If you can believe it, tickets for The New Mutants are now for sale. The is movie will hit the cinema this Friday after so much expectations. This comes three years after the movie wrapped production, daing the delays to the Josh Boone movie far before the pandemic and even prior to Fox and Disney's merger last year. As this Friday's release marks the film fifth's fifth official release date, sources reportedly close to the production have disclosed details about the film's rechuffling, including Storm being cut from the storyline. 

When The New Mutants was first devised, Fox's X-Men universe was supposed to be set on the 80's continuity of that universe and feature more connections to the large franchise. When Apocalypse disappointed, the movie was changed to present day in an effort to distance itself, leaving out the Ororo Munroe appearance. As one unnamed source told Vulture about why Storm didn't work for the movie:

"She was their sadistic jailer. It felt like the kids were being torturd. If the X-Men are holding (the young mutants) there, it can't feel different from the mental furniture that audiences bring into the theater knowing that the X-Men are good guys. Storm like that made no sense."

Yeah...that might have placed a damper on Storm's reputation in the X-Men franchise. Josh Boone's take on the film was a '80's horroe slasher meets The Breakfast Club, taking inspiration from the 1983 Demon Bear Saga storyline. Storm's role was replaced with Alice Braga's Dr. Cecilia Reyes, long before Fox had and indication thet The New Mutants would premiere at a time when its X-Men films were nl longer ongoing or connected. 

The recent report also claims that when Josh Boone delivered his first version of the movie, For was displeased leading the studio to bring in the writers he worked on for The Fault In Our Stars, Scott Neustadter and Michael H. Weber. As The New Mutants continued to be developed, Boone and X-Men producer Simon Kinberg (director of 2019's Dark Phoenix) were in a "creative impasse". 

Reshoots were originally supposed to occur, but by the time it was possible, the young actors at the the center of the film, including Game of Thrones Maisie Williams, Stranger Things'Charlie Heaton and Glass Anya Taylor-Joy, had significantly grown.

Now finelly we can watch the New Mutants on the big screen buy your tickets online. 

 

The Lord of the Rings Trilogy is coming to Eden Cinemas with Exclusive Extending Scenes
2020-09-01 09:11:02

As from Wednesday 16th September Eden Cinemas will start showing the Lord of the Rings Movies with extended scenes. This mean that each feature have more or less an additional hour fottage that were carefully selected under the supervision of director Peter Jackson. In addition, fans will be treated to personal introductions to each film from Jackson. Making this an historic series that can be experienced on the big screen.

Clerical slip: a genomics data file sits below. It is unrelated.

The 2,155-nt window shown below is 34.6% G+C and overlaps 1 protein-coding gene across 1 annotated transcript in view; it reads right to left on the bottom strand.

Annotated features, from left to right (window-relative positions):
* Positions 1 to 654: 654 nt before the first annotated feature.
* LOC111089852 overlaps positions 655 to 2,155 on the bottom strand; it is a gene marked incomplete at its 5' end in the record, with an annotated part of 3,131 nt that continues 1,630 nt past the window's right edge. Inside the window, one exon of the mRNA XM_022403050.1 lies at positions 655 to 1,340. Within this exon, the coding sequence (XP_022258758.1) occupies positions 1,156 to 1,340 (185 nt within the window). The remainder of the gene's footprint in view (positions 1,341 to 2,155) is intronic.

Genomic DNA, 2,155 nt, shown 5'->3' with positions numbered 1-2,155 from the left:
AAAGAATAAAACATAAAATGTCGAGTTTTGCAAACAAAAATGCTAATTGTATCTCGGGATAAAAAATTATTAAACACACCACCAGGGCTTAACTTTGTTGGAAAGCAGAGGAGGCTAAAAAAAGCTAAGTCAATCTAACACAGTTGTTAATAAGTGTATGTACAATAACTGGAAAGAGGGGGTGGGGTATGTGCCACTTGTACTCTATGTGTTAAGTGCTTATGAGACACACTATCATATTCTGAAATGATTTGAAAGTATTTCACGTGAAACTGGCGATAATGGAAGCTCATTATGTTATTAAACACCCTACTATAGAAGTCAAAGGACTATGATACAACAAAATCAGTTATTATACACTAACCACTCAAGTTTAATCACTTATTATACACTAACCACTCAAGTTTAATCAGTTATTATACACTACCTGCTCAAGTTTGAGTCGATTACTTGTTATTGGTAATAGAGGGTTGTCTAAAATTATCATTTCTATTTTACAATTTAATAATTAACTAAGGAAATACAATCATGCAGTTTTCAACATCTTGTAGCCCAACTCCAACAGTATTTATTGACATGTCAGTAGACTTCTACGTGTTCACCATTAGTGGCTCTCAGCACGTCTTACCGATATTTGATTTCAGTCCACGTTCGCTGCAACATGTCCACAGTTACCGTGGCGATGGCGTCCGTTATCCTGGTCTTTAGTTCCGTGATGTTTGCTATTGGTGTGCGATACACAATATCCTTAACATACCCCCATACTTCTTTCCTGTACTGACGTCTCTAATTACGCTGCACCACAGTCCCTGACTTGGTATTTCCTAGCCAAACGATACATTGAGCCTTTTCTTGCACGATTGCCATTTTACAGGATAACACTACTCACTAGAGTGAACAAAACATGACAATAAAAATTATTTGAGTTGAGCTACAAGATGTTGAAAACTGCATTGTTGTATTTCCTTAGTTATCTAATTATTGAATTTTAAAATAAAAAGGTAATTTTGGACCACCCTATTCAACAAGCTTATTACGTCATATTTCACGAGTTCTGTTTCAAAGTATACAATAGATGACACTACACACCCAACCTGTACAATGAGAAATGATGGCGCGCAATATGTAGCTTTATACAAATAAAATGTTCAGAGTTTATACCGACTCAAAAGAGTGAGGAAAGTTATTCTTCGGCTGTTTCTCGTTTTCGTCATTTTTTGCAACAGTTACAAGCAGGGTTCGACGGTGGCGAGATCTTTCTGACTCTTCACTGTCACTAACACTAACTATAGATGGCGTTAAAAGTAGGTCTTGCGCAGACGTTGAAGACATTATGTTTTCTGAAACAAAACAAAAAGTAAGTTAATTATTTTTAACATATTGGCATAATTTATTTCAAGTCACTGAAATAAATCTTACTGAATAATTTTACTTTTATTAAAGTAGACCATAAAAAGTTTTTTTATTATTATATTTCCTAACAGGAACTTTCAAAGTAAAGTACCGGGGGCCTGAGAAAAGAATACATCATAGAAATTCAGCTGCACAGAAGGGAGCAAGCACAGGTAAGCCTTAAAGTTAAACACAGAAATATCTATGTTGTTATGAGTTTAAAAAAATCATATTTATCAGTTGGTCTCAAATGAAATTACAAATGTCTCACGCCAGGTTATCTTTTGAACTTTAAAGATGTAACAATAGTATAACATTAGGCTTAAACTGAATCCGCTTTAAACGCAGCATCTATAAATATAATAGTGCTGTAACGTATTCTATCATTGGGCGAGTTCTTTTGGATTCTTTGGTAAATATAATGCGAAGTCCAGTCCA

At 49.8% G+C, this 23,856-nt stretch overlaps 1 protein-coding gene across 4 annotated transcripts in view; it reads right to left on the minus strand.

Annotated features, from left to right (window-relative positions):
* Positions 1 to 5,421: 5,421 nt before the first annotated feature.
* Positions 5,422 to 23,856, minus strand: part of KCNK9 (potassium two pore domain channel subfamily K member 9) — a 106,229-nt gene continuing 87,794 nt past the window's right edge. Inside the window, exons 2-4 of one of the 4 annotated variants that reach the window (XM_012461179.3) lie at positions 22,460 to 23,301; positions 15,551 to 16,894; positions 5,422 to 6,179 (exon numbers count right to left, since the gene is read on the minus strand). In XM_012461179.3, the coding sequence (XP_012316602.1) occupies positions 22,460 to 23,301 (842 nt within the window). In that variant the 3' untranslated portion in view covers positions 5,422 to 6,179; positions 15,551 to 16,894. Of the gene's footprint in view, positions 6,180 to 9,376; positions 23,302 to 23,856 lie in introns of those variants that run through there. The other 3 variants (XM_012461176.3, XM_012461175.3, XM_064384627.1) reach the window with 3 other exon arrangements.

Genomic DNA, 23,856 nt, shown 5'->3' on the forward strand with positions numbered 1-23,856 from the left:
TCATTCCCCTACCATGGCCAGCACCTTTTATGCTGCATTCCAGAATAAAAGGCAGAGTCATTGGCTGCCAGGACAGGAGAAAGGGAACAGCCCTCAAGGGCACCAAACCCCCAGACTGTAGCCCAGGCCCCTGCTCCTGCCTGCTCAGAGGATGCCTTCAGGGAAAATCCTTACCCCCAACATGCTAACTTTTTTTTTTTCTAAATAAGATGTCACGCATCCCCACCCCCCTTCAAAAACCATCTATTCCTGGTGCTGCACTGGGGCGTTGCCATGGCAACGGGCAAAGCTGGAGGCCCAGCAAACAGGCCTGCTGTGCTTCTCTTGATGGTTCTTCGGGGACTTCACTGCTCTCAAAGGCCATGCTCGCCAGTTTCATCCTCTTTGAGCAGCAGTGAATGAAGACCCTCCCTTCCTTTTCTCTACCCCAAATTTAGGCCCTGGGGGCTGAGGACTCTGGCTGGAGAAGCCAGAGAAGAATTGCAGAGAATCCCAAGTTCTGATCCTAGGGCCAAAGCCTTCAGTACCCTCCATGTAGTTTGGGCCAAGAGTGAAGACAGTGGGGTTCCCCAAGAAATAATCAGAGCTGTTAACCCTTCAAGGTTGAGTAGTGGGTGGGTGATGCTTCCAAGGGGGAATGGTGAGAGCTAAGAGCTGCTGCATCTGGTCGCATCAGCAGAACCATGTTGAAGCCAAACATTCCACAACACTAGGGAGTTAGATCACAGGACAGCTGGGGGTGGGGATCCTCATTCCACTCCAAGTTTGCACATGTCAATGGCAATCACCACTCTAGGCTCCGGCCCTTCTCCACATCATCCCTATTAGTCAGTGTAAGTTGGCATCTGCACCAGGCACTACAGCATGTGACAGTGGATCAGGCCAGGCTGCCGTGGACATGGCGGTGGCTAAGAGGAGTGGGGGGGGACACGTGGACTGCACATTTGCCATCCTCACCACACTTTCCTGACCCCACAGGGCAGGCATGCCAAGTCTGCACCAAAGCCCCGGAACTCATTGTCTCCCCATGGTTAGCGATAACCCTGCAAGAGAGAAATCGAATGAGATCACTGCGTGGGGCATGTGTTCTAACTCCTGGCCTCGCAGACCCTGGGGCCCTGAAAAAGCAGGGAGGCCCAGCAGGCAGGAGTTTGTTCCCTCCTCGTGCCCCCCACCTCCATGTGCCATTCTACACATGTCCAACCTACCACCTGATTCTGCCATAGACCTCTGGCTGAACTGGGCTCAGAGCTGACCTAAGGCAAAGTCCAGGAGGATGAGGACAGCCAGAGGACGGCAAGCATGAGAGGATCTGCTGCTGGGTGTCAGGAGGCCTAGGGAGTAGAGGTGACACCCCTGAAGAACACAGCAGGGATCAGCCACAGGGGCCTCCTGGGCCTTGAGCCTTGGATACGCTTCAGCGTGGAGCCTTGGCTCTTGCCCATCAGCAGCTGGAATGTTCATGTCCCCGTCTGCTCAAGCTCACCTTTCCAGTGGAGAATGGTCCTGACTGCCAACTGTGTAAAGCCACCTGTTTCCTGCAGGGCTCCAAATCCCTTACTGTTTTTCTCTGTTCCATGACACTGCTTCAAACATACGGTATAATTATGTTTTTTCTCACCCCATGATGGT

Jackson took a moment to share his toughts on The Lord Of The Rings Extended Edition theatrical showings: Ï am happy to bring The Lord of the Rings back on the big screen, particulary these new presentations of the extended editions that have been remastered for high-definition. Making these films was a great experience and I'm pleased to be able to share them with fans eager to make a return journey to Middle-earth". 

"The Lord of the Rings Extended Edition Trilogy is a visual masterpiece that returns to the big screen to be experienced the way Peter Jackson intended: with the additional feature footage for each installment," said Dan Diamond, vice president of NCM Fathom. "Combined with all-new introductions to each event by Jackson, the exceptional quality of digital cinema and the one-of-a-kind experience the movie theater offers, The Lord of the Rings Extended Edition Event marks a new landmark in cinematic history."

Eden Cinemas is giving the fans to buy the tickets for all movies at a reduced price of €16.00 which can be purchased from our website and also from the Kiosk.

Eden Cinemas are taking all precautions on the health and safety of all customers and staff. In the cinema, we have blocked one row, yes and one row no, we are not letting more than 6 friends sit together and once you have chosen and paid for your seats 2 seats on each side of you will be automatically blocked so you and your friends can respect the social distances. 

Tenet Review
2020-08-24 15:16:25

Having more than proved his worth, CIA superspy The protagonist (John David Washington) is inducted into secret organization Tenet, on the trail of bullets that go backward in time. From there he finds himself facing off against arms dealer Andrei Sator (Kenneth Branagh) in a bid to avert World War III. 

The blams come thick and fast. Tenet, in fact, might be Christopher Nolan's balmiest film yet. BLAM! A terrifying thing just happened. BLAM! A shocking moment of revelation. BLAM! Here's a speedboat. (There really is massive blam accompanying an otherwise ordinary shot of two people on a speedboat.) It's not even Hans Zimmer this time here the great Ludwig Goransson (Black Panther, The Mandalorian) is on scoring duties, making it all his own (you will nod your head intensely) but without ever scrimping on the blams. Because if a Christopher Nolan film doesn't sound like the end of the word, then something's wrong. And this one really is about the end of the world.